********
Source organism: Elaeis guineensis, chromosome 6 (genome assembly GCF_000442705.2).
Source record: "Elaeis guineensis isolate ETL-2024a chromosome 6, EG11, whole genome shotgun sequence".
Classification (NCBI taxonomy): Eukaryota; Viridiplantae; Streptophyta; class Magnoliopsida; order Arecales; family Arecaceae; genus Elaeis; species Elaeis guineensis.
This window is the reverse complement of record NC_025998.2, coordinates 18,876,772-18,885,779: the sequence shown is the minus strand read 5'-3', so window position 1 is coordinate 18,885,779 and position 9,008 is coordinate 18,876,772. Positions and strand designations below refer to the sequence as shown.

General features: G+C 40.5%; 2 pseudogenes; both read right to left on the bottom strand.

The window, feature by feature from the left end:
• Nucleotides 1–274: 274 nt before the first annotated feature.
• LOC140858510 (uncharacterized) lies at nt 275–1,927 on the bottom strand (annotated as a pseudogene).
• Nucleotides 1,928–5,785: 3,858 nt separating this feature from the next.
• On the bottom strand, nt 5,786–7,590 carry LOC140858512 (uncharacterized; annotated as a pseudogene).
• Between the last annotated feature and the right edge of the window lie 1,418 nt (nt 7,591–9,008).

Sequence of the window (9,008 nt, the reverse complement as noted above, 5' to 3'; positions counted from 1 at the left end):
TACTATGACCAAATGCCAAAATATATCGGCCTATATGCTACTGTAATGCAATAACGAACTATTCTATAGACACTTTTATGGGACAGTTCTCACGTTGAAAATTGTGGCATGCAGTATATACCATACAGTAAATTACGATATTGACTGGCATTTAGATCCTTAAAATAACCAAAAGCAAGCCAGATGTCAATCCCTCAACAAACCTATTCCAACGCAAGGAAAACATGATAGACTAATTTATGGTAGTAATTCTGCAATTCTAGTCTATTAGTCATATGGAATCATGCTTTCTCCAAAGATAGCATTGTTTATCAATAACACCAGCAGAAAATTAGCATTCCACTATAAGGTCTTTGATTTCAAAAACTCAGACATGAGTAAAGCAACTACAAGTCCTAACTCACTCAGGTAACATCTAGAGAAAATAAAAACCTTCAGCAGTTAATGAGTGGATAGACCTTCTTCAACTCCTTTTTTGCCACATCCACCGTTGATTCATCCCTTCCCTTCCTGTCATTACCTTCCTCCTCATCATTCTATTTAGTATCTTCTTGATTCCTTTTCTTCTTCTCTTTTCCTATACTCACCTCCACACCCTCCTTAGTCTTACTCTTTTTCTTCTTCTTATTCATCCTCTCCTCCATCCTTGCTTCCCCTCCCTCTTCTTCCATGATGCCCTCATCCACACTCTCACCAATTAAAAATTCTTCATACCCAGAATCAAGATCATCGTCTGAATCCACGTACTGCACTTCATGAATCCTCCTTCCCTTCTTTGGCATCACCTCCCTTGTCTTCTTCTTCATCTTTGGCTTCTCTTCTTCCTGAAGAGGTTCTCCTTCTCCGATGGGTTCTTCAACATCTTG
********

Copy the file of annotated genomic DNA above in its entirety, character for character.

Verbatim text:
Source organism: Elaeis guineensis, chromosome 6 (genome assembly GCF_000442705.2).
Source record: "Elaeis guineensis isolate ETL-2024a chromosome 6, EG11, whole genome shotgun sequence".
Classification (NCBI taxonomy): Eukaryota; Viridiplantae; Streptophyta; class Magnoliopsida; order Arecales; family Arecaceae; genus Elaeis; species Elaeis guineensis.
This window is the reverse complement of record NC_025998.2, coordinates 18,876,772-18,885,779: the sequence shown is the minus strand read 5'-3', so window position 1 is coordinate 18,885,779 and position 9,008 is coordinate 18,876,772. Positions and strand designations below refer to the sequence as shown.

General features: G+C 40.5%; 2 pseudogenes; both read right to left on the bottom strand.

The window, feature by feature from the left end:
• Nucleotides 1–274: 274 nt before the first annotated feature.
• LOC140858510 (uncharacterized) lies at nt 275–1,927 on the bottom strand (annotated as a pseudogene).
• Nucleotides 1,928–5,785: 3,858 nt separating this feature from the next.
• On the bottom strand, nt 5,786–7,590 carry LOC140858512 (uncharacterized; annotated as a pseudogene).
• Between the last annotated feature and the right edge of the window lie 1,418 nt (nt 7,591–9,008).

Sequence of the window (9,008 nt, the reverse complement as noted above, 5' to 3'; positions counted from 1 at the left end):
TACTATGACCAAATGCCAAAATATATCGGCCTATATGCTACTGTAATGCAATAACGAACTATTCTATAGACACTTTTATGGGACAGTTCTCACGTTGAAAATTGTGGCATGCAGTATATACCATACAGTAAATTACGATATTGACTGGCATTTAGATCCTTAAAATAACCAAAAGCAAGCCAGATGTCAATCCCTCAACAAACCTATTCCAACGCAAGGAAAACATGATAGACTAATTTATGGTAGTAATTCTGCAATTCTAGTCTATTAGTCATATGGAATCATGCTTTCTCCAAAGATAGCATTGTTTATCAATAACACCAGCAGAAAATTAGCATTCCACTATAAGGTCTTTGATTTCAAAAACTCAGACATGAGTAAAGCAACTACAAGTCCTAACTCACTCAGGTAACATCTAGAGAAAATAAAAACCTTCAGCAGTTAATGAGTGGATAGACCTTCTTCAACTCCTTTTTTGCCACATCCACCGTTGATTCATCCCTTCCCTTCCTGTCATTACCTTCCTCCTCATCATTCTATTTAGTATCTTCTTGATTCCTTTTCTTCTTCTCTTTTCCTATACTCACCTCCACACCCTCCTTAGTCTTACTCTTTTTCTTCTTCTTATTCATCCTCTCCTCCATCCTTGCTTCCCCTCCCTCTTCTTCCATGATGCCCTCATCCACACTCTCACCAATTAAAAATTCTTCATACCCAGAATCAAGATCATCGTCTGAATCCACGTACTGCACTTCATGAATCCTCCTTCCCTTCTTTGGCATCACCTCCCTTGTCTTCTTCTTCATCTTTGGCTTCTCTTCTTCCTGAAGAGGTTCTCCTTCTCCGATGGGTTCTTCAACATCTTG